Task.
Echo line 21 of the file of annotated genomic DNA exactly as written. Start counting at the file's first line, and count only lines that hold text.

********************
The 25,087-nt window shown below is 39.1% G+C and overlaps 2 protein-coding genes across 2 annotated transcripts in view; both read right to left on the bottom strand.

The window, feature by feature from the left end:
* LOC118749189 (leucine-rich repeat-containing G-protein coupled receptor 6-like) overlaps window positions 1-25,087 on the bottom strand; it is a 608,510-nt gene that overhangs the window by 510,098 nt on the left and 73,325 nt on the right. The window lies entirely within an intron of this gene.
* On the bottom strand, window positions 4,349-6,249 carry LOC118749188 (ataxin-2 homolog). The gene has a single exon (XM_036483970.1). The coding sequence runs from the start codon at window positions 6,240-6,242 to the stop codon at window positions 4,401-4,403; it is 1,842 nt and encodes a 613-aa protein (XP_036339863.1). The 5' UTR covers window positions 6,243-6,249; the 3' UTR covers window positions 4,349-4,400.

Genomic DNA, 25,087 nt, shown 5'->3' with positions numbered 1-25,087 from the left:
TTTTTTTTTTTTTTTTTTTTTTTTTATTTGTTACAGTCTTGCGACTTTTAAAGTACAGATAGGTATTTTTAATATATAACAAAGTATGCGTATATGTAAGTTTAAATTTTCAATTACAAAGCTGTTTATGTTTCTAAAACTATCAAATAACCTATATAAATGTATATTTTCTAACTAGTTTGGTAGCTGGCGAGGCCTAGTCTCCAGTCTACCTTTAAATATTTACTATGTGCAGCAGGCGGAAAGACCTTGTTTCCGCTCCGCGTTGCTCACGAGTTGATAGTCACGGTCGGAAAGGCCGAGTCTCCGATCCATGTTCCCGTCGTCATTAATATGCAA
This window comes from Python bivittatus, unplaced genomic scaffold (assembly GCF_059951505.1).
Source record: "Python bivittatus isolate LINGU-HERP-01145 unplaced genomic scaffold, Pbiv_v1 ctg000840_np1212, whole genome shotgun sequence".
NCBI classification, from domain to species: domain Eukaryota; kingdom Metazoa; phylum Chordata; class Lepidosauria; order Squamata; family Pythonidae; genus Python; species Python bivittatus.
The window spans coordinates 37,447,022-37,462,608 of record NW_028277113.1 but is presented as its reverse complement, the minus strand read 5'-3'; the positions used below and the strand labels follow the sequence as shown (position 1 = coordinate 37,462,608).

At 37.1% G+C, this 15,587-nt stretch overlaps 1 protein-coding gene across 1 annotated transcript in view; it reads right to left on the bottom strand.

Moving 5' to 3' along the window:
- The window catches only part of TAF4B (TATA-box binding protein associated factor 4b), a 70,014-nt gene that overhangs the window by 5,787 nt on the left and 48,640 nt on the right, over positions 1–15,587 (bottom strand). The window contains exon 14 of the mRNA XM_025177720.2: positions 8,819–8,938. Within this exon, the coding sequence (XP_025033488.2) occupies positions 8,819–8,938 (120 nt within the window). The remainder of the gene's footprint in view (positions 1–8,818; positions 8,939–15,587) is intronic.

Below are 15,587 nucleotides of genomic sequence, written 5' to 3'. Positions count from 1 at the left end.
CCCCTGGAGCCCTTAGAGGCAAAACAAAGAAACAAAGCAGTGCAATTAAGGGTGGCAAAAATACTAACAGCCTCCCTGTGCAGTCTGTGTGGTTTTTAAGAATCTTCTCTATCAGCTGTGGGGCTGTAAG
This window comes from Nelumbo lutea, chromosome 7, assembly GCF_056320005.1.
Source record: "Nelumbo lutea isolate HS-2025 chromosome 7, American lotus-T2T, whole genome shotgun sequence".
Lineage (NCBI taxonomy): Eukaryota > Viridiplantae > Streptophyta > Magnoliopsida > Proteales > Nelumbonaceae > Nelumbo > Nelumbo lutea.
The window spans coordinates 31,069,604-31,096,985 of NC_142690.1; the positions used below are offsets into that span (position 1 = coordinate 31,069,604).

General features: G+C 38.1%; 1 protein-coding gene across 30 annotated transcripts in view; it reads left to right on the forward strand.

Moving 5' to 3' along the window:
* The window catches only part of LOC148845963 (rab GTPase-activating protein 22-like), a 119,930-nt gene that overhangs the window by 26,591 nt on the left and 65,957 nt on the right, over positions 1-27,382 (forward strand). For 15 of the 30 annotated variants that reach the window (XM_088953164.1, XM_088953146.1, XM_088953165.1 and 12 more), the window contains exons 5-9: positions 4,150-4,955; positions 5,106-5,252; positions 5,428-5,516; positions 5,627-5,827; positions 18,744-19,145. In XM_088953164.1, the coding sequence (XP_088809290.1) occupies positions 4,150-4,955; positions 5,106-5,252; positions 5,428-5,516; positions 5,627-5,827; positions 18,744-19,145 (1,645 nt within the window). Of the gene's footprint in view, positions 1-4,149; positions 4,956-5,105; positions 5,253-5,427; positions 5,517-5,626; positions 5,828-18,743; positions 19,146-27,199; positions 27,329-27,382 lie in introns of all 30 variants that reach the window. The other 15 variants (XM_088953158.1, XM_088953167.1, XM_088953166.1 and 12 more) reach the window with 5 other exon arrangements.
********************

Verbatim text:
Moving 5' to 3' along the window: